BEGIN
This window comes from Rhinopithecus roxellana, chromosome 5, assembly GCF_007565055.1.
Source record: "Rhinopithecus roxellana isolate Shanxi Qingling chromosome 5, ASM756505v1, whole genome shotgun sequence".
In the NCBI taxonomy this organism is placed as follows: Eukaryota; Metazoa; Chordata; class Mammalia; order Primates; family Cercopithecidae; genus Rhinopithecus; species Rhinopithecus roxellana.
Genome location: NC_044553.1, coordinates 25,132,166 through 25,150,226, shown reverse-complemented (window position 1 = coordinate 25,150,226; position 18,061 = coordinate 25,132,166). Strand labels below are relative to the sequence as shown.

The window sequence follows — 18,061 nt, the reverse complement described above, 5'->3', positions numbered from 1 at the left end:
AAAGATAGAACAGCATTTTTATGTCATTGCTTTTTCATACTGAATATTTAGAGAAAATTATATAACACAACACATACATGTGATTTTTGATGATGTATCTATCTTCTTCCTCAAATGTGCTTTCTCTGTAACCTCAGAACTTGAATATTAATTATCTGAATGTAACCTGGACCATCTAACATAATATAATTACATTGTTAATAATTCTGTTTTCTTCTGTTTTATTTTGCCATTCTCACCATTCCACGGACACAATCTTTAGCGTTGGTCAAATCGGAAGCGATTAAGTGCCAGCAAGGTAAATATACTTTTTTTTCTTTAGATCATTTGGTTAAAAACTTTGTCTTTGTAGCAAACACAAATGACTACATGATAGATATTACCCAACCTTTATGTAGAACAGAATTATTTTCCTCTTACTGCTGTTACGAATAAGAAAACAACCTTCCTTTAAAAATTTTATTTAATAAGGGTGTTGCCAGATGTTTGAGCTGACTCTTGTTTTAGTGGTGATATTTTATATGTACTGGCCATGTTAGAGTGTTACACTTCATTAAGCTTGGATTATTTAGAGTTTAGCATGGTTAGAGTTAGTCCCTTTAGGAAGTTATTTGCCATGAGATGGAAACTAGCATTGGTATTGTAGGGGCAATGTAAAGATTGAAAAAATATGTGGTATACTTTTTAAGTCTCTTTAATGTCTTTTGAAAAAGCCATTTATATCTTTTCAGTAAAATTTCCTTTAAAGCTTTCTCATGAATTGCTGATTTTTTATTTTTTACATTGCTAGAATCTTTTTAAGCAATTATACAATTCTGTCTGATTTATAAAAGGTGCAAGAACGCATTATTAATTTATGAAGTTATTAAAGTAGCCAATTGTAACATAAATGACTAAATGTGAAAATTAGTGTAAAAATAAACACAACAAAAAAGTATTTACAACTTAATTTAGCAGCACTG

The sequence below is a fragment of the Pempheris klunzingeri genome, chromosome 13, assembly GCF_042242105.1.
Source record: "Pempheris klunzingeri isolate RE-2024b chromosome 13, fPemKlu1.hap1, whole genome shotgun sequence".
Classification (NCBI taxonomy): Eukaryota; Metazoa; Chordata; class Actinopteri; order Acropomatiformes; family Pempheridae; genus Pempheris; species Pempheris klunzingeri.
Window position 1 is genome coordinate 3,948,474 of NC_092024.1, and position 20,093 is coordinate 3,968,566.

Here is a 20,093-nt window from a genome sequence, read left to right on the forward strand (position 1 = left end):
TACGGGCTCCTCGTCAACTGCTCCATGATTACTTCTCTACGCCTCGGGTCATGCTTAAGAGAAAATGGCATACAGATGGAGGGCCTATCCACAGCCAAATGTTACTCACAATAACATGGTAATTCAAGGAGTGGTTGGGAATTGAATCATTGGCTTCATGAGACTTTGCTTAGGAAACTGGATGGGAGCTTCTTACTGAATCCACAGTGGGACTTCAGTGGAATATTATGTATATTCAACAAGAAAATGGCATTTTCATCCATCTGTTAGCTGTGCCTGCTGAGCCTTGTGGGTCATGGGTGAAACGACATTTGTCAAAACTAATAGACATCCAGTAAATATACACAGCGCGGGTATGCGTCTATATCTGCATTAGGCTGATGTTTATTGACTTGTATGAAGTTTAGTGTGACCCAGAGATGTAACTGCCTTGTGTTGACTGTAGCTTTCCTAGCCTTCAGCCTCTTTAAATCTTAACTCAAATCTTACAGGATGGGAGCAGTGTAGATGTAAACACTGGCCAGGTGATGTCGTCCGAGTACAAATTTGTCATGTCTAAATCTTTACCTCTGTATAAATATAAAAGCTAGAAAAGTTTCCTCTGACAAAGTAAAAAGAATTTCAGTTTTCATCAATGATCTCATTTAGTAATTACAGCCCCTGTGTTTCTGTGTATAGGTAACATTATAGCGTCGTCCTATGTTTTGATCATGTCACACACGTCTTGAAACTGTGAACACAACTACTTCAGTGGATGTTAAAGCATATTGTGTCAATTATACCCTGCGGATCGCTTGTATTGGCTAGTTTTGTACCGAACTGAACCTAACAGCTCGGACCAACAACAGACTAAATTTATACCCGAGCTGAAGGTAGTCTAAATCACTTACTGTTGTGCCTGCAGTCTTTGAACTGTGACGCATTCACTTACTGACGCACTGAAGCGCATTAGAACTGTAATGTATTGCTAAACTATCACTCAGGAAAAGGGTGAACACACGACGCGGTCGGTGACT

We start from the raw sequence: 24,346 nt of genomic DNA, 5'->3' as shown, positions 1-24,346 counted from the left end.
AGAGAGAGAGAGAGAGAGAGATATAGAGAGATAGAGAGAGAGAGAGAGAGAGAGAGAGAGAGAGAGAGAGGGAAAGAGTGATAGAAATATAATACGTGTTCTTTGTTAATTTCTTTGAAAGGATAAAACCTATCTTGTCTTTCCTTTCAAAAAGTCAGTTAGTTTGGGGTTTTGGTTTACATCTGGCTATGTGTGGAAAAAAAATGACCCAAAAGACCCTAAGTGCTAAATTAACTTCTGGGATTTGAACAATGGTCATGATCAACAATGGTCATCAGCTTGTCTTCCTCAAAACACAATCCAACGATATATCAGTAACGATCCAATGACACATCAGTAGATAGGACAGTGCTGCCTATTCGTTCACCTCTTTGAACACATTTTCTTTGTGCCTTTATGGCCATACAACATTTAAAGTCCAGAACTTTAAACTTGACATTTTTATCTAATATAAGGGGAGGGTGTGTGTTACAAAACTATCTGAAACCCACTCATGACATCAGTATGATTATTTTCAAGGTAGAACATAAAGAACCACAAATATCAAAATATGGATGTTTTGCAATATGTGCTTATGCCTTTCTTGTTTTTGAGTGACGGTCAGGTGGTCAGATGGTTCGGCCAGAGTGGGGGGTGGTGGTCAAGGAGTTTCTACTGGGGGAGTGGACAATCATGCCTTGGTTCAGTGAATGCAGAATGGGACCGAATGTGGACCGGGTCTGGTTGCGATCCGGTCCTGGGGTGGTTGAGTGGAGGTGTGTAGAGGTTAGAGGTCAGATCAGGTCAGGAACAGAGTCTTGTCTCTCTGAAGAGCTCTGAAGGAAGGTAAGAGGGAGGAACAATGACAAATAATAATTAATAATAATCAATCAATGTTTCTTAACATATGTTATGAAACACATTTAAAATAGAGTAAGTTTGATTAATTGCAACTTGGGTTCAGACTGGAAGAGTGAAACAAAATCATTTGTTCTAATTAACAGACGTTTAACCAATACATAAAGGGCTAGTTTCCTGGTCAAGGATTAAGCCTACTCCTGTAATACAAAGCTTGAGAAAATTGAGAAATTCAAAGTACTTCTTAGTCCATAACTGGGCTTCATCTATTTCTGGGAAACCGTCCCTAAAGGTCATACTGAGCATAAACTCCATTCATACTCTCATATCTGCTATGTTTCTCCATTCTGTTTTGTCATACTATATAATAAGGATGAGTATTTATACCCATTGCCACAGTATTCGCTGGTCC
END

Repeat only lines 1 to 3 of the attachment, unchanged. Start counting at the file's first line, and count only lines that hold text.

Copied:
This window comes from Rhinopithecus roxellana, chromosome 5, assembly GCF_007565055.1.
Source record: "Rhinopithecus roxellana isolate Shanxi Qingling chromosome 5, ASM756505v1, whole genome shotgun sequence".
In the NCBI taxonomy this organism is placed as follows: Eukaryota; Metazoa; Chordata; class Mammalia; order Primates; family Cercopithecidae; genus Rhinopithecus; species Rhinopithecus roxellana.